As an indie plus size designer who's had to deal with the cost argument, I totally expected to come across a question like this. Higher prices are sometimes difficult to explain, considering that fast fashion brands make plus size items available at lower price points. But clothing does cost more to produce in plus sizes and a number of factors including the type of fabric, the way the garment is constructed, where it's made/manufactured, and how much fabric is needed to produce it help contribute to the cost. However, fashion shouldn't be a privilege, so any possibility for lower prices — be it coupon codes or regular sales — is always a positive.
5. Designer Collaborations
Plus Model Magazine posed a great question to Lane Bryant about its designer collaborations. Thus far, the brand has worked with only straight size designers who were asked to make apparel for plus size customers. But as anyone who has watched an episode of Project Runway featuring a "real woman challenge" knows, not all designers are comfortable making plus, and only straight size construction is taught in most design schools. Collaborating with plus size designers would be another smart move for a brand that's aiming to be body positive. Many on Twitter remarked that Ashley Nell Tipton would be a great place to start.
6. More Items In-Store
One trend that I saw throughout the #AskLaneBryant tag concerned what is carried in stores versus what is online. As plus size consumers, we are forced to do a lot of our shopping on the Web due to the lack of IRL spaces for plus sizes. It's not difficult to understand people's frustrations when they go to a brick and mortar location that only offers plus, yet they still can't find their size. So it's quite exciting to hear that Lane Bryant wants to get more sizing options in the physical locations.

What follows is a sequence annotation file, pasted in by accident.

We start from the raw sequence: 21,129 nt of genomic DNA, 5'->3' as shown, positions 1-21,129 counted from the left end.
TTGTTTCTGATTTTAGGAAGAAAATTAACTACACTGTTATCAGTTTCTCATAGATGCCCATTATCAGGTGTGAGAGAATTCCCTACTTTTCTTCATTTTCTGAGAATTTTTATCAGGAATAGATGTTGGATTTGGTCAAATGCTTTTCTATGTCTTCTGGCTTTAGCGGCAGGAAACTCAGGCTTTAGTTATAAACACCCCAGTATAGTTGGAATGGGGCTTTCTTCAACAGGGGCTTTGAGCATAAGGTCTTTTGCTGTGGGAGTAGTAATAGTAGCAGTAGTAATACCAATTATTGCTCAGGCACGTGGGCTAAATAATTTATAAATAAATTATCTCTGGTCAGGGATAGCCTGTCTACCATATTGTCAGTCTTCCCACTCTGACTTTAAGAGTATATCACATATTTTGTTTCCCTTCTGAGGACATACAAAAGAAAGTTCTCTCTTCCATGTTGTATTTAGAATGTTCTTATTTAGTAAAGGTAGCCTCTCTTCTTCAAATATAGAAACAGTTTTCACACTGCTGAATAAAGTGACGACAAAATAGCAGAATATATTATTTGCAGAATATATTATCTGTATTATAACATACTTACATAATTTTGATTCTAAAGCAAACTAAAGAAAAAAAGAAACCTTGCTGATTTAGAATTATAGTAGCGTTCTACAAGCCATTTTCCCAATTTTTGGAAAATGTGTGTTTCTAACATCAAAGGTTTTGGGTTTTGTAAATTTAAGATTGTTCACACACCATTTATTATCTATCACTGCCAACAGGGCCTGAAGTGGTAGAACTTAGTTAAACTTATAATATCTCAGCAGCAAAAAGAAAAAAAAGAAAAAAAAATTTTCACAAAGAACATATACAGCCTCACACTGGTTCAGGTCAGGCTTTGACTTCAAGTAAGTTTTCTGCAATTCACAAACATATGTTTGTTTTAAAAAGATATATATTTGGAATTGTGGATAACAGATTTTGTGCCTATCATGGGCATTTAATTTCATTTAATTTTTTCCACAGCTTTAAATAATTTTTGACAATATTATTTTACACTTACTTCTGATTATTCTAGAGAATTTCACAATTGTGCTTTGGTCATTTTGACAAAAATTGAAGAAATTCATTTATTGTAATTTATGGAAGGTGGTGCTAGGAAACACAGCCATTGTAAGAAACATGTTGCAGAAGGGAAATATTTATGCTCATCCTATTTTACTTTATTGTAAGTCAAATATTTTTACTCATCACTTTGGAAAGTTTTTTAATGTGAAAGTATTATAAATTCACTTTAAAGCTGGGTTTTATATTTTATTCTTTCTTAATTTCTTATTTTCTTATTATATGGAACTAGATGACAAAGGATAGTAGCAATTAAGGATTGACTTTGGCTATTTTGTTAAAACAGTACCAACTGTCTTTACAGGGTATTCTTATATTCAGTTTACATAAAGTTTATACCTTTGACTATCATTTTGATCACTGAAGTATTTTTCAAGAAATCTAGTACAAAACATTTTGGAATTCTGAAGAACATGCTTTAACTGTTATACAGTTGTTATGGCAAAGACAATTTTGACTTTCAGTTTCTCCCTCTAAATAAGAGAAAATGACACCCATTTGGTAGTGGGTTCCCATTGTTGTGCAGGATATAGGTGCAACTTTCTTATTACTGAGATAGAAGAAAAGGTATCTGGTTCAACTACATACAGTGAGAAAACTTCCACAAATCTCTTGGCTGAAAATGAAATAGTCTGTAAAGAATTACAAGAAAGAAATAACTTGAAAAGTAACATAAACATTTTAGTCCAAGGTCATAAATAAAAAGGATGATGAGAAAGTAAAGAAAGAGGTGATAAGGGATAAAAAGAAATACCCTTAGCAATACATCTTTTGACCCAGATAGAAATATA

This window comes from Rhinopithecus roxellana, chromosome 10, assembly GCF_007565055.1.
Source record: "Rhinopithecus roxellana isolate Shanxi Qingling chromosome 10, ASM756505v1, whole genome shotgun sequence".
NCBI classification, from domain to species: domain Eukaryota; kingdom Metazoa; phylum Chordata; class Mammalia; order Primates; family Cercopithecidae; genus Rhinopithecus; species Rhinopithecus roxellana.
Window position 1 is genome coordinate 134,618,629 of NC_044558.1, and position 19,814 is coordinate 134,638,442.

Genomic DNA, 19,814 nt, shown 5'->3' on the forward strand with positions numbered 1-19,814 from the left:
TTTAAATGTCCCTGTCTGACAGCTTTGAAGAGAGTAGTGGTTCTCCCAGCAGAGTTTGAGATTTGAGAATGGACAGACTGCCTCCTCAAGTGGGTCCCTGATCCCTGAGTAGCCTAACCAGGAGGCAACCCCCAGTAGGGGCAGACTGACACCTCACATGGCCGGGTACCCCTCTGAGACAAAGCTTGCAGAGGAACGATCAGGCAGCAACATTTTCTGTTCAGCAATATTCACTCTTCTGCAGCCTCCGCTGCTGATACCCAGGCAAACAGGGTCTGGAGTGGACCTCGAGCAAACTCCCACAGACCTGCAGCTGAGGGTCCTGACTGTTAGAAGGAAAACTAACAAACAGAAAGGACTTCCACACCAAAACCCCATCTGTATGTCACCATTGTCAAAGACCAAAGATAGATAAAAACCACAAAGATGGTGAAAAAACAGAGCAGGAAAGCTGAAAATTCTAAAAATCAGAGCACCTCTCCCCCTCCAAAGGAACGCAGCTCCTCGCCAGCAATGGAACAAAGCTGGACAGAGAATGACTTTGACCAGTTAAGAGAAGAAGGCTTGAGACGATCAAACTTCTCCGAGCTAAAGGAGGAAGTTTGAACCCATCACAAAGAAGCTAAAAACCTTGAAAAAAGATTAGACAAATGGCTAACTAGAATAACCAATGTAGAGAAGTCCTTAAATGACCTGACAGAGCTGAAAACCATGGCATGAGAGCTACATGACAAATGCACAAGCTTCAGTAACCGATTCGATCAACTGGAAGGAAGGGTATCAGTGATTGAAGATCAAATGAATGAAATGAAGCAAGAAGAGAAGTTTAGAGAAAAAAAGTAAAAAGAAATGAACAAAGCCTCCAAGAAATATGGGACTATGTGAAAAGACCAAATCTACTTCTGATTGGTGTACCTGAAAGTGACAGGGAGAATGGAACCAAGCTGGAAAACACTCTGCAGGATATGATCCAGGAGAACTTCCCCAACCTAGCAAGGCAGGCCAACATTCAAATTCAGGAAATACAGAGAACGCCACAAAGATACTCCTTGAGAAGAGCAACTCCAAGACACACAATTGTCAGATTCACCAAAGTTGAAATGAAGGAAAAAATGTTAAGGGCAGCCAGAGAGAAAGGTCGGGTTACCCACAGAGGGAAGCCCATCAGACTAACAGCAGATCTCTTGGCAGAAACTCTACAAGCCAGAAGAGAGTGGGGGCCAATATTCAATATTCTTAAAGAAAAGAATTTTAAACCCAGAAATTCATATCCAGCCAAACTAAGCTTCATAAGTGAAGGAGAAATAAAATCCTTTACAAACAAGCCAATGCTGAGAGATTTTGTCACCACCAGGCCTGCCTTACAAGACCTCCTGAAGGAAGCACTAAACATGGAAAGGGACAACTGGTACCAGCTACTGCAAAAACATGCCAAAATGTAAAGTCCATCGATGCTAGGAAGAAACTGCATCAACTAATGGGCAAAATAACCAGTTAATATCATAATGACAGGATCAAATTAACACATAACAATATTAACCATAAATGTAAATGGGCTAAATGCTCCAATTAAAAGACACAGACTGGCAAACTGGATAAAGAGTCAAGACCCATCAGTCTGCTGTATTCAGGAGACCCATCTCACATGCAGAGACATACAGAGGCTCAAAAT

7. The Plus Size Customer
Speaking from my own experiences, it's pretty difficult to be all things to all people, because individual style is very real. I learned this from my cupcake dress debacle, in which a loose-fitting dress I designed was critiqued for "setting plus size fashion back." While I admire Lane Bryant wanting to help all women feel more confident, it's definitely a tough task to cater to all of the unique personal styles present in the plus size community. What I garnered from this tweet and other similar ones in the #AskLaneBryant tag was that plus size folks want options — both in the models they see and in the clothing they are being sold.
I followed up with Liz Black after the discussion to get her concluding thoughts. The Twitter conversation was originally only slated for half an hour, but they doubled the time thanks to the volume of questions. She tells me, "Lane Bryant has been challenging everyone — both plus and non-plus people — with its last two controversial campaigns. Love or hate what it's been doing, it's created a dialogue about body acceptance and plus size fashion that needs to happen. Because we weren't able to respond to all of stand-out questions, I will be doing a follow-up article with Brian for a Refinery29 article in the very near future."
Personally, I look forward to continuing to see the plus size community come together and push forward the conversation about what plus size women want in fashion.